Part of being a comic book lover is arguing about subtleties with characters, movies, and stories. One of those discussions is, when does the Copper Age start and end?
I’d like to look at this from 3 different perspectives and then blend them together at the end.
The DC perspective –
Some argue that Crisis on Infinite Earths #1 is the kind of dramatic event that should warrant a change of age. In that twelve part series, Wolfman and Perez reworked the DC multiverse starting in April 1985. It was an attempt to clarify the layers and worlds in DC.
Tales of the Teen Titans 44 from July 1984 had Dick Grayson become Nightwing for the first time. Once again Wolfman and Perez were the writer/artist combo. Is that a big enough event? It’s important but not an age-defining event.
Batman 357 was released in March 1983 and features the first appearance of Jason Todd and Killer Croc. Jason Todd, who becomes Robin, is a key figure in Batman, especially in the Copper Age. (Think Batman 428 and his death) Killer Croc moves from unknown character to an important part of Batman’s rogue gallery.
So considering the DC perspective 1985 is most likely while 1983 is a contender.
The end of the copper age strictly from a DC perspective is the Death of Superman in Superman #75 on Jan. 1993. That event garnered media attention and hype around the world.
Copper Age DC only 1985 to 1993
The Marvel Perspective –
What were the big events that could signal the beginning of a new era? For Marvel, Secret Wars which took place mostly in 1984 was an enormous spectacle. Spider-Man comes home with a new costume that turns out to be an alien which turns into one of his greatest villains, Venom.
1982 was another big year for Marvel with the second appearance of Rocket Raccoon in Hulk 271 and Elektra dying in Daredevil 181. The Wolverine mini-series and G I. Joe #1 came out in the same year. Wolverine is one of the primary figures in the Copper age with several guest appearances, usually fights, in comics of the time. Are those four things enough?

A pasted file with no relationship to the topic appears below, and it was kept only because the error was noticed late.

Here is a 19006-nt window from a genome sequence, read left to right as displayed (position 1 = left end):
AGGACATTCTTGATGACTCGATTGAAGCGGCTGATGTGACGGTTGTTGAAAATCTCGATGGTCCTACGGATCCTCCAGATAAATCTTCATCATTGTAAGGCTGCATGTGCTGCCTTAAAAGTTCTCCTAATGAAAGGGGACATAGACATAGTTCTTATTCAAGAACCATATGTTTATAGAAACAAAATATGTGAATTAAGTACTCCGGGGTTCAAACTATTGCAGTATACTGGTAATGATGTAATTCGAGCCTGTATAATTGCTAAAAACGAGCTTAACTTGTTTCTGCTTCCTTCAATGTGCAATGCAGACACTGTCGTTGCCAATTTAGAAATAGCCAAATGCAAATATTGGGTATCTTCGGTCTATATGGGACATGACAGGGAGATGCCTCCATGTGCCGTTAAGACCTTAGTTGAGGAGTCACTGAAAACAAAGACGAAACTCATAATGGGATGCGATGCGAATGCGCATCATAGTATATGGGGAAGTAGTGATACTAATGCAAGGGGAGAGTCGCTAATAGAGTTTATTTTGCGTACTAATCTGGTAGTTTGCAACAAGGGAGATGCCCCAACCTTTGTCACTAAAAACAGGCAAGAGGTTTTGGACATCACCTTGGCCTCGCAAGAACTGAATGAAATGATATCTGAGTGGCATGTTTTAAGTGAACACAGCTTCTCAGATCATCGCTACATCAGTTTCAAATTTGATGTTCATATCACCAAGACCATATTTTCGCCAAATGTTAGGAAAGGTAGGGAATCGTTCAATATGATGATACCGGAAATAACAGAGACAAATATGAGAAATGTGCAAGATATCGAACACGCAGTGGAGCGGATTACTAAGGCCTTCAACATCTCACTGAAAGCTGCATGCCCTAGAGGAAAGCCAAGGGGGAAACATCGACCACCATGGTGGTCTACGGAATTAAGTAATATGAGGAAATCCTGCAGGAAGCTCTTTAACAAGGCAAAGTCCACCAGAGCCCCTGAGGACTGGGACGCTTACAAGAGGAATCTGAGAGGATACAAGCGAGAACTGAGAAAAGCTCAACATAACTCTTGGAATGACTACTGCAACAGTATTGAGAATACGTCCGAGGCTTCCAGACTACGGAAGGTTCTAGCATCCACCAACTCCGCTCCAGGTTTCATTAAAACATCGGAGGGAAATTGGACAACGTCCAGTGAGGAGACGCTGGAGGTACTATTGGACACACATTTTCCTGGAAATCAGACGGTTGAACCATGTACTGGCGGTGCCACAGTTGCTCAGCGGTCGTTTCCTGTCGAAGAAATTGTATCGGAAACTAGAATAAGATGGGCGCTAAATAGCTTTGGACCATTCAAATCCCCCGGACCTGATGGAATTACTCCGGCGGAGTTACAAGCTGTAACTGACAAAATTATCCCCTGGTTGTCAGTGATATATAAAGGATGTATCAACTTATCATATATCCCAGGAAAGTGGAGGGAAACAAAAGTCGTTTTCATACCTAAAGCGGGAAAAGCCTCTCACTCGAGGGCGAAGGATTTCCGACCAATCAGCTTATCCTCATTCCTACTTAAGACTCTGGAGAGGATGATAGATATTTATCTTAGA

From a Marvel only perspective, 1984 is the most likely and 1982 is second.
The end of the copper age needs to include Carnage, whose first appearance was April 1992, because he is tied to Venom. The 14 part Maximum Carnage series was one of the big events of 1993.
Copper Age Marvel only 1984 – 1993
The Alternative Press Perspective
It’s impossible to have a serious discussion about the Copper Age without mentioning the Teenage Mutant Ninja Turtles. They started in a garage and grew into a marketing phenomenon with television shows, comics, toys, and a million other things. Teenage Mutant Ninja Turtles #1 came out in May 1984.
1984 also included the first appearance of Usagi Yojimbo and Flaming Carrot. Considered together, 1984 is the clear winner.
The ending is a bit more difficult because some view the arrival of Image Comics in April 1992 with Youngblood #1 as the end of the Copper Age. Adding to that, Valiant Comics released Harbinger #1 in January 1992. But aren’t both of those companies just a continuation of the alternative press movement? They were bigger and flashier but in essence, they were DC and Marvel alternatives. Image and Valiant are like the crescendo to the Copper Age. Consider the similarities of Todd McFarlane’s Spider-Man #1 and his Image Spawn #1 or Jim Lee’s X-men #1 and his Image WildC.A.T.S. #1. The arrival of Image Comics isn’t a dividing point for fans, it’s a continuation.
The Turtles who dominate the top spots in the Copper Age started in 1984 and ended their first series in August 1993.
Copper Age Alternative only 1984 – 1992 or 1993
When you combine the publishers together it becomes clear that the Copper Age should be 1984 to 1993. Looking around the internet you can find four or five versions of when the Copper Age starts and ends. 1993 is never chosen as the ending point and yet Superman’s Death, Carnage’s big event, and TMNT’s end all happen there. 1993 was also when the comic book investor bubble burst. The speculators who had been driving up prices on key issues were left with empty pockets and full long boxes. 1993 makes sense because it was the end of an era of constant increases.
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